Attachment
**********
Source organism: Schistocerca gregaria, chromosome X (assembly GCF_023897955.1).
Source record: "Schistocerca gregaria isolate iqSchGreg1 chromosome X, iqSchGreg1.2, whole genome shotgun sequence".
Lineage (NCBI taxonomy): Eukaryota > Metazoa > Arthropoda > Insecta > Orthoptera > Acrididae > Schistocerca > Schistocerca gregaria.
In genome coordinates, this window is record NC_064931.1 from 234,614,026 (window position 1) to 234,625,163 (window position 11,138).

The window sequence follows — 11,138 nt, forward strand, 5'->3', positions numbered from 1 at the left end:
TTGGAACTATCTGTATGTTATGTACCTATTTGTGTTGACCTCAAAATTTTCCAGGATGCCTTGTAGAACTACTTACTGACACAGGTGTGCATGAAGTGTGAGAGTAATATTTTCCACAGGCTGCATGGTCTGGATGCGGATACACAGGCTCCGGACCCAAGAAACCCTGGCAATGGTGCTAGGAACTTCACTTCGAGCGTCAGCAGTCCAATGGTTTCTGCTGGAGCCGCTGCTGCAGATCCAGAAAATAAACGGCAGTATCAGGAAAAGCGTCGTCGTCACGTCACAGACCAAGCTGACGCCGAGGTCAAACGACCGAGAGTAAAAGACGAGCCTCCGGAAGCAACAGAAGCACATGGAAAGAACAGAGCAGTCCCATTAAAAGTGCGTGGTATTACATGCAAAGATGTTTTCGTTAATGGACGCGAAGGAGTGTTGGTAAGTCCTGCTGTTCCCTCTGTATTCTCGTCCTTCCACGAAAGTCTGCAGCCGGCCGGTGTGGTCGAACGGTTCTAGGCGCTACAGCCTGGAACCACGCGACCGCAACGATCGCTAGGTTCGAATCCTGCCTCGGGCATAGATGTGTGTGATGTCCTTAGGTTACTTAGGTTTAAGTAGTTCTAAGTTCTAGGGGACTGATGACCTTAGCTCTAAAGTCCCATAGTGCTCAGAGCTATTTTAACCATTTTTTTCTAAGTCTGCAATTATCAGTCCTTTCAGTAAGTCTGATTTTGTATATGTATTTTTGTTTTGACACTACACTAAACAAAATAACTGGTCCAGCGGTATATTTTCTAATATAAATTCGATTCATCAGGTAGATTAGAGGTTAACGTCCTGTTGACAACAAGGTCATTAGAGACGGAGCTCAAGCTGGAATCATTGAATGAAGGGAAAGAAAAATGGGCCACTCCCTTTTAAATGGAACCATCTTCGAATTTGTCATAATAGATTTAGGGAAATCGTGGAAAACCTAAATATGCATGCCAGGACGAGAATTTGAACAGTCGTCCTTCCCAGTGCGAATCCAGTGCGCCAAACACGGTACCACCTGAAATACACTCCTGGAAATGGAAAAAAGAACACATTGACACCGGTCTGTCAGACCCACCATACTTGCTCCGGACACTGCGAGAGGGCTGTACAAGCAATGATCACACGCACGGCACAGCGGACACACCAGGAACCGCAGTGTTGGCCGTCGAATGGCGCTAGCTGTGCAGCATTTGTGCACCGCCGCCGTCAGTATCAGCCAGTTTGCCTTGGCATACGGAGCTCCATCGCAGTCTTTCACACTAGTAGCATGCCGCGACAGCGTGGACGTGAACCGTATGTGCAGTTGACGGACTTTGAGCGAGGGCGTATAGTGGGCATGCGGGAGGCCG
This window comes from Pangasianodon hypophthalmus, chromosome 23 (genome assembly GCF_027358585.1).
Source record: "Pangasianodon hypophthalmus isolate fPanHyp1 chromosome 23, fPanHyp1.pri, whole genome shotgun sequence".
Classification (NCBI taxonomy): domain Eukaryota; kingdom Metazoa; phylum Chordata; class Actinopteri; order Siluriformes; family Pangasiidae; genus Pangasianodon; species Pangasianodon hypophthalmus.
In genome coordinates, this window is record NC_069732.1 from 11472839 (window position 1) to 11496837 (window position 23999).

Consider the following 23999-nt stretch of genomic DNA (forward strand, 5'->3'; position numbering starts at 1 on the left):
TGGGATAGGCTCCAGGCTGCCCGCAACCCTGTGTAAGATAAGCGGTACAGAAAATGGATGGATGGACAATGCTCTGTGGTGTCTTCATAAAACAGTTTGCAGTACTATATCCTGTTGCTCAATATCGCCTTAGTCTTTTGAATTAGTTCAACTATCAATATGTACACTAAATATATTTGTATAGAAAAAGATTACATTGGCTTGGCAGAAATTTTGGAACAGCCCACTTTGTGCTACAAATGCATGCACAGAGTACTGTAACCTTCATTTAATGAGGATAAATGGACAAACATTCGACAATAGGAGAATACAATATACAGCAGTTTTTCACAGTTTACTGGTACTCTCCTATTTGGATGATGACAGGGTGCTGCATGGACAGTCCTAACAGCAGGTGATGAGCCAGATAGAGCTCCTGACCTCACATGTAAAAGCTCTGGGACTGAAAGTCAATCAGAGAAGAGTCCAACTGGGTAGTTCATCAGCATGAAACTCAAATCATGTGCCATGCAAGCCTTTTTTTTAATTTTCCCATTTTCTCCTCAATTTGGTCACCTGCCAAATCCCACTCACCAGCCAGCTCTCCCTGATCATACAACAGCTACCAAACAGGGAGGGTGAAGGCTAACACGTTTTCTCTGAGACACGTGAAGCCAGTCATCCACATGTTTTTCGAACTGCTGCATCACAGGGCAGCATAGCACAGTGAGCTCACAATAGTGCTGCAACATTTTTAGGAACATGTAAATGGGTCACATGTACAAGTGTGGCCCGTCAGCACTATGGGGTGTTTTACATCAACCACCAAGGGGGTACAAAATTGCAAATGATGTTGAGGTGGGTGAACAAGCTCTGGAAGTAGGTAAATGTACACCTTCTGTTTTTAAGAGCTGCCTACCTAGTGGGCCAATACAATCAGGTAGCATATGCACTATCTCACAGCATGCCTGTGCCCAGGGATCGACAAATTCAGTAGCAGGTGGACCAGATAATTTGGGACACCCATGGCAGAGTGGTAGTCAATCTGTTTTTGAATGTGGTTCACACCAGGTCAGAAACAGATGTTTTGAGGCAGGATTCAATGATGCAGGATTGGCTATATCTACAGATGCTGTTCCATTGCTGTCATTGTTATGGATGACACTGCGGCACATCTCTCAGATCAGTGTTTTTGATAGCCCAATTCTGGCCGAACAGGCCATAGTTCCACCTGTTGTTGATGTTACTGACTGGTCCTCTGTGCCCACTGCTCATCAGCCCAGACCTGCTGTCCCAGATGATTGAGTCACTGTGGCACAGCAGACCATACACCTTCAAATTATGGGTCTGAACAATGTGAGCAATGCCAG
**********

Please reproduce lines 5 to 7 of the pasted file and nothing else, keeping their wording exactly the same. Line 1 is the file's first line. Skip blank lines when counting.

The window sequence follows — 11,138 nt, forward strand, 5'->3', positions numbered from 1 at the left end:
TTGGAACTATCTGTATGTTATGTACCTATTTGTGTTGACCTCAAAATTTTCCAGGATGCCTTGTAGAACTACTTACTGACACAGGTGTGCATGAAGTGTGAGAGTAATATTTTCCACAGGCTGCATGGTCTGGATGCGGATACACAGGCTCCGGACCCAAGAAACCCTGGCAATGGTGCTAGGAACTTCACTTCGAGCGTCAGCAGTCCAATGGTTTCTGCTGGAGCCGCTGCTGCAGATCCAGAAAATAAACGGCAGTATCAGGAAAAGCGTCGTCGTCACGTCACAGACCAAGCTGACGCCGAGGTCAAACGACCGAGAGTAAAAGACGAGCCTCCGGAAGCAACAGAAGCACATGGAAAGAACAGAGCAGTCCCATTAAAAGTGCGTGGTATTACATGCAAAGATGTTTTCGTTAATGGACGCGAAGGAGTGTTGGTAAGTCCTGCTGTTCCCTCTGTATTCTCGTCCTTCCACGAAAGTCTGCAGCCGGCCGGTGTGGTCGAACGGTTCTAGGCGCTACAGCCTGGAACCACGCGACCGCAACGATCGCTAGGTTCGAATCCTGCCTCGGGCATAGATGTGTGTGATGTCCTTAGGTTACTTAGGTTTAAGTAGTTCTAAGTTCTAGGGGACTGATGACCTTAGCTCTAAAGTCCCATAGTGCTCAGAGCTATTTTAACCATTTTTTTCTAAGTCTGCAATTATCAGTCCTTTCAGTAAGTCTGATTTTGTATATGTATTTTTGTTTTGACACTACACTAAACAAAATAACTGGTCCAGCGGTATATTTTCTAATATAAATTCGATTCATCAGGTAGATTAGAGGTTAACGTCCTGTTGACAACAAGGTCATTAGAGACGGAGCTCAAGCTGGAATCATTGAATGAAGGGAAAGAAAAATGGGCCACTCCCTTTTAAATGGAACCATCTTCGAATTTGTCATAATAGATTTAGGGAAATCGTGGAAAACCTAAATATGCATGCCAGGACGAGAATTTGAACAGTCGTCCTTCCCAGTGCGAATCCAGTGCGCCAAACACGGTACCACCTGAAATACACTCCTGGAAATGGAAAAAAGAACACATTGACACCGGTCTGTCAGACCCACCATACTTGCTCCGGACACTGCGAGAGGGCTGTACAAGCAATGATCACACGCACGGCACAGCGGACACACCAGGAACCGCAGTGTTGGCCGTCGAATGGCGCTAGCTGTGCAGCATTTGTGCACCGCCGCCGTCAGTATCAGCCAGTTTGCCTTGGCATACGGAGCTCCATCGCAGTCTTTCACACTAGTAGCATGCCGCGACAGCGTGGACGTGAACCGTATGTGCAGTTGACGGACTTTGAGCGAGGGCGTATAGTGGGCATGCGGGAGGCCG
This window comes from Pangasianodon hypophthalmus, chromosome 23 (genome assembly GCF_027358585.1).